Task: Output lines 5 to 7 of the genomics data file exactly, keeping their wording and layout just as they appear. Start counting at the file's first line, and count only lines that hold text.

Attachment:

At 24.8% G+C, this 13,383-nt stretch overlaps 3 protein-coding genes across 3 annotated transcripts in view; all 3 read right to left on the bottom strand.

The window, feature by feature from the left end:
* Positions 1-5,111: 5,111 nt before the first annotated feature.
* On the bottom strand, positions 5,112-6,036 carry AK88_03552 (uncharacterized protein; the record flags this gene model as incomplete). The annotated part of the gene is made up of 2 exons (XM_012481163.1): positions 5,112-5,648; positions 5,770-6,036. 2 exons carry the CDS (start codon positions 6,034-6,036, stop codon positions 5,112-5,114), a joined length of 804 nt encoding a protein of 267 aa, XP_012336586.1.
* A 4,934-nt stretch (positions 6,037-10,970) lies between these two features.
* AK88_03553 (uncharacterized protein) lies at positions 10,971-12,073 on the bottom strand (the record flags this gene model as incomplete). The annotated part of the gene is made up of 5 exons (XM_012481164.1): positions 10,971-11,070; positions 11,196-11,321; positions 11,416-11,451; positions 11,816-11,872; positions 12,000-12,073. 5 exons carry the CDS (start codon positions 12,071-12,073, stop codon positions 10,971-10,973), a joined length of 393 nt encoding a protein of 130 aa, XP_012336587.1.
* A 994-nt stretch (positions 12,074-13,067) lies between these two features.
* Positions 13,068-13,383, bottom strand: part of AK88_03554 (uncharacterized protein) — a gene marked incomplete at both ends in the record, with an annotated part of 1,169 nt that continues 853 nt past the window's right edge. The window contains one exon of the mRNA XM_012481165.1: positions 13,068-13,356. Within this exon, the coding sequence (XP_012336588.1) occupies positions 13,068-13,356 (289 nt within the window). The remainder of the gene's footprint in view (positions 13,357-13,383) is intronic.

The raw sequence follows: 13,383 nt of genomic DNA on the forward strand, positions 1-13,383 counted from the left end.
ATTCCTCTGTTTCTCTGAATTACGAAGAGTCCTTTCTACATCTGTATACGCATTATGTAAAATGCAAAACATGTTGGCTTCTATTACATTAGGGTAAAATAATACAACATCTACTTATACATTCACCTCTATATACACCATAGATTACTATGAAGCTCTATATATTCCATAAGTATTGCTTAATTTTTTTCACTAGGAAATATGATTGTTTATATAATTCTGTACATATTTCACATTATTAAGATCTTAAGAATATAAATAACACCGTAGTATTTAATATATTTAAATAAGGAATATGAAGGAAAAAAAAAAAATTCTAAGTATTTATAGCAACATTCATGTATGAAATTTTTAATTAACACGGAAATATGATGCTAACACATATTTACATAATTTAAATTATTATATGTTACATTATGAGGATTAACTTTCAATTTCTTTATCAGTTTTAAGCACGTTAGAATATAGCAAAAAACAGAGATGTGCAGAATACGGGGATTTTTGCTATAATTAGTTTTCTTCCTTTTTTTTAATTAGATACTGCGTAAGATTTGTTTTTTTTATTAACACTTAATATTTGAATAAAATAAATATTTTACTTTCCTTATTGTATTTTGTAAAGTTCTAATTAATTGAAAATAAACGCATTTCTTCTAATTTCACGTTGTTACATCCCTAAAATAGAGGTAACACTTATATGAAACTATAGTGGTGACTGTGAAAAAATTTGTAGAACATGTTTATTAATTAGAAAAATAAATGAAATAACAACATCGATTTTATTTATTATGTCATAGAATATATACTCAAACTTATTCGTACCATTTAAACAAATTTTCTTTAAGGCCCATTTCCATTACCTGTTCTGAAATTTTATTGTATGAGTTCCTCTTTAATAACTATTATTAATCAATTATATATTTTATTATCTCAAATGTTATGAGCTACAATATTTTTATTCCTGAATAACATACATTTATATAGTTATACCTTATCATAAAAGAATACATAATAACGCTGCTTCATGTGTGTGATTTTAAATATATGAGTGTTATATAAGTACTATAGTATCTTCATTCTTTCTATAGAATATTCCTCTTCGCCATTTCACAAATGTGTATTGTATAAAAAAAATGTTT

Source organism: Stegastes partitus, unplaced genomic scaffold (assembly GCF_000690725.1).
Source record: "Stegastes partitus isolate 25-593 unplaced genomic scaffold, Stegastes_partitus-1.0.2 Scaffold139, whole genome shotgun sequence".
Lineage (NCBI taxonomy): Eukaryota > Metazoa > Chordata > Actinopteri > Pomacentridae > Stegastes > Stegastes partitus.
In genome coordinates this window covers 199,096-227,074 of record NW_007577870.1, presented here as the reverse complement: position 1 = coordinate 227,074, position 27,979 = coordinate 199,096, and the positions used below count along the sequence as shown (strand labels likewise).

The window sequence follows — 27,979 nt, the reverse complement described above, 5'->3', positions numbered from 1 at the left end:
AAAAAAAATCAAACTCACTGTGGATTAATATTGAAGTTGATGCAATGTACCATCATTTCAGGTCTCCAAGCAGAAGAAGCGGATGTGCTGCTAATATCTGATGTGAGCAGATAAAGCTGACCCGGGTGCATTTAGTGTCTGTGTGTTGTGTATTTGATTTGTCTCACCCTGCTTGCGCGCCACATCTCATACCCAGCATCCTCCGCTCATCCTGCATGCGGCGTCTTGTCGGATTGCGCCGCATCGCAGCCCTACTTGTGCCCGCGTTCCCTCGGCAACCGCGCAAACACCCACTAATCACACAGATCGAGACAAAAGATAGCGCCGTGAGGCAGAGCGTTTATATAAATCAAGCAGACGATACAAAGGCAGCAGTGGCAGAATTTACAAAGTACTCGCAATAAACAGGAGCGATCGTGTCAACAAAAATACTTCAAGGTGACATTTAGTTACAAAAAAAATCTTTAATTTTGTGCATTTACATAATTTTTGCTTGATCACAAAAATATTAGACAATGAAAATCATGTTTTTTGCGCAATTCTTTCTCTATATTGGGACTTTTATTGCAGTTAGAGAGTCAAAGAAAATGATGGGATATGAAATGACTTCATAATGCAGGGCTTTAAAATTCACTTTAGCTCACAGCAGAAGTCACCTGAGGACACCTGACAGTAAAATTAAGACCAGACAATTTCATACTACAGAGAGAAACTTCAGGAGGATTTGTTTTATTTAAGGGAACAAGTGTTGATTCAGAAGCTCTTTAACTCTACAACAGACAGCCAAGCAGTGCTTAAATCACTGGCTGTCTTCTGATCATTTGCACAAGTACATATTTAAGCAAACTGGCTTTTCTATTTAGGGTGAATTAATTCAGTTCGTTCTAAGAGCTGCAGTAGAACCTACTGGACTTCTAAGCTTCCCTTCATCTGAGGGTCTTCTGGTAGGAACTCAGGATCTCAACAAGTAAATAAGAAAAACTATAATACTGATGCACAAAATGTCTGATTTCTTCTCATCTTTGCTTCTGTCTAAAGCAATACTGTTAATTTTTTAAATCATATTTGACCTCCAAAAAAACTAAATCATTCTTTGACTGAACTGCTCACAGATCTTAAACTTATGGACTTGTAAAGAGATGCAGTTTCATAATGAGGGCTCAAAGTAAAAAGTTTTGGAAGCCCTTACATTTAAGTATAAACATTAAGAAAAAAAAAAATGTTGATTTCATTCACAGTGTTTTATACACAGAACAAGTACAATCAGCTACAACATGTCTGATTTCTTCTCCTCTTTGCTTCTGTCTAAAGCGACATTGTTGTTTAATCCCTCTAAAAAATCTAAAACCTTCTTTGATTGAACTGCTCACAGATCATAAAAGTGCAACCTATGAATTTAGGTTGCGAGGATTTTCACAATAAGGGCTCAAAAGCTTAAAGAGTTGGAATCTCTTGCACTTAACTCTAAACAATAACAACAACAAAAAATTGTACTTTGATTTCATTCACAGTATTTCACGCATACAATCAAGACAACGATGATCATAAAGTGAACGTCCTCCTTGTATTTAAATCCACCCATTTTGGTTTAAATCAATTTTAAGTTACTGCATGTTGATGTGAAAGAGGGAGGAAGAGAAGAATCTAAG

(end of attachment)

* A 4,934-nt stretch (positions 6,037-10,970) lies between these two features.
* AK88_03553 (uncharacterized protein) lies at positions 10,971-12,073 on the bottom strand (the record flags this gene model as incomplete). The annotated part of the gene is made up of 5 exons (XM_012481164.1): positions 10,971-11,070; positions 11,196-11,321; positions 11,416-11,451; positions 11,816-11,872; positions 12,000-12,073. 5 exons carry the CDS (start codon positions 12,071-12,073, stop codon positions 10,971-10,973), a joined length of 393 nt encoding a protein of 130 aa, XP_012336587.1.
* A 994-nt stretch (positions 12,074-13,067) lies between these two features.